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Homeless man slain at bus stop

Two youths jumped out of a car and killed the man with their feet and fists, police say.

For Don Regnier, home was a bus stop bench or a patch of strip mall sidewalk or a dry place under a parked semitrailer.

"He never bothered anybody," was a common refrain of residents in the surrounding neighborhoods Wednesday.

Early Wednesday, though, police say two young men punched and kicked the 51-year-old homeless man to death when he or someone with him complained about their loud car stereo as they cruised by.

"The two young guys bailed out of the car, walked over and began to beat the victim," said Pinellas sheriff's Sgt. Greg Tita.

Regnier was killed at a bus stop in the 4700 block of 28th Street N. Officers and neighbors described the site as a gathering place where men hang around and drink beer.

Two St. Petersburg men are charged with first-degree murder: William E. Marr Jr., 19, of 4616 Gray St., and Tony Rosa, 18, of 6949 21st St. N. Both were in the Pinellas County Jail on Wednesday night.

For years, Regnier had been a fixture around the 28th Street Drive-in and an adjacent strip mall.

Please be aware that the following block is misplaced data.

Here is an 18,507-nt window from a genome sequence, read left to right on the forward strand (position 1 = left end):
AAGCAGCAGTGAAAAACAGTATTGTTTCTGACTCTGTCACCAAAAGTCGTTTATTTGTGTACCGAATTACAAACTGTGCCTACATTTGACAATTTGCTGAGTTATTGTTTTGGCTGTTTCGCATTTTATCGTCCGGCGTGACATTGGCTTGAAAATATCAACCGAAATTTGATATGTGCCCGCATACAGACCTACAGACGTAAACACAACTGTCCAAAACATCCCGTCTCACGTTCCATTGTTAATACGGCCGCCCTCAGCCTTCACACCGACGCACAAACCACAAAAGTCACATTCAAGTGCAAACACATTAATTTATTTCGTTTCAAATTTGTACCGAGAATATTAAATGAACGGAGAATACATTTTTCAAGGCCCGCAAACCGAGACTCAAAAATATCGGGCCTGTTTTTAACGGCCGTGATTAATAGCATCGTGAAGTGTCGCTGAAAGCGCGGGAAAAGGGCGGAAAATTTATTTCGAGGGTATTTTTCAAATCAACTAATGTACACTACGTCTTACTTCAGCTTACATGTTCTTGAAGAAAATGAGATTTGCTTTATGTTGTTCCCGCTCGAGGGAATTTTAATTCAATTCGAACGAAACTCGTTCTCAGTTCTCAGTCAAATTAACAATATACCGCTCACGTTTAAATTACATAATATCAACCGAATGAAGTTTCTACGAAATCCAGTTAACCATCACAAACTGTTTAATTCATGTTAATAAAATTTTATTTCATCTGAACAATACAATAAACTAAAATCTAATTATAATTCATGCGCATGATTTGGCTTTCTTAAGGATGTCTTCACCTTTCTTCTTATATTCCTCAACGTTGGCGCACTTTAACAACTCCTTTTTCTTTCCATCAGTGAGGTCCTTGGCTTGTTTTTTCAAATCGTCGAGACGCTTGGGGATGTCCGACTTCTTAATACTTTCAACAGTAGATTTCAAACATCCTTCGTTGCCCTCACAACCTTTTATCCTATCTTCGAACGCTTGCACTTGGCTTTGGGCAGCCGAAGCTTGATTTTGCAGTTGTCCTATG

"Everybody knows him. Everybody loved him," said Nancy Ostromecki, an office manager who lives nearby. She's a regular customer at the B&N Food Mart, where Regnier opened the door for people and swept the parking lot at night. Recently, he retrieved Ostromecki's frightened cat from under a car.

"He was never belligerent, never nasty," she said. "Always respectful. He was a sweet guy."

Investigators say Marr and Rosa killed Regnier with their fists and feet. A young couple driving by saw the beating and called 911 on a cellular phone.

Deputies say the attackers left the bus stop and drove to a nearby friend's house, where they told two women they had been in a fight.

Marr and the women went back to the bus stop, where witnesses pointed out Marr to deputies, Tita said. Rosa was arrested at home later.

Wednesday night, Regnier's friends at the bus stop put up a makeshift cross for him. They toasted his memory. They had all known him a long time.

Regnier had told them he was a Vietnam veteran. He told a lot of stories, although the details changed from night to night.

"He was a good man. He wasn't a panhandler, he would never ask for anything. He was just going about his business," said Joseph Kimball of Pinellas Park.

People in cars kept stopping, asking if there would be some kind of memorial service.

"It's a shame," Kimball said. "This is a hate crime."

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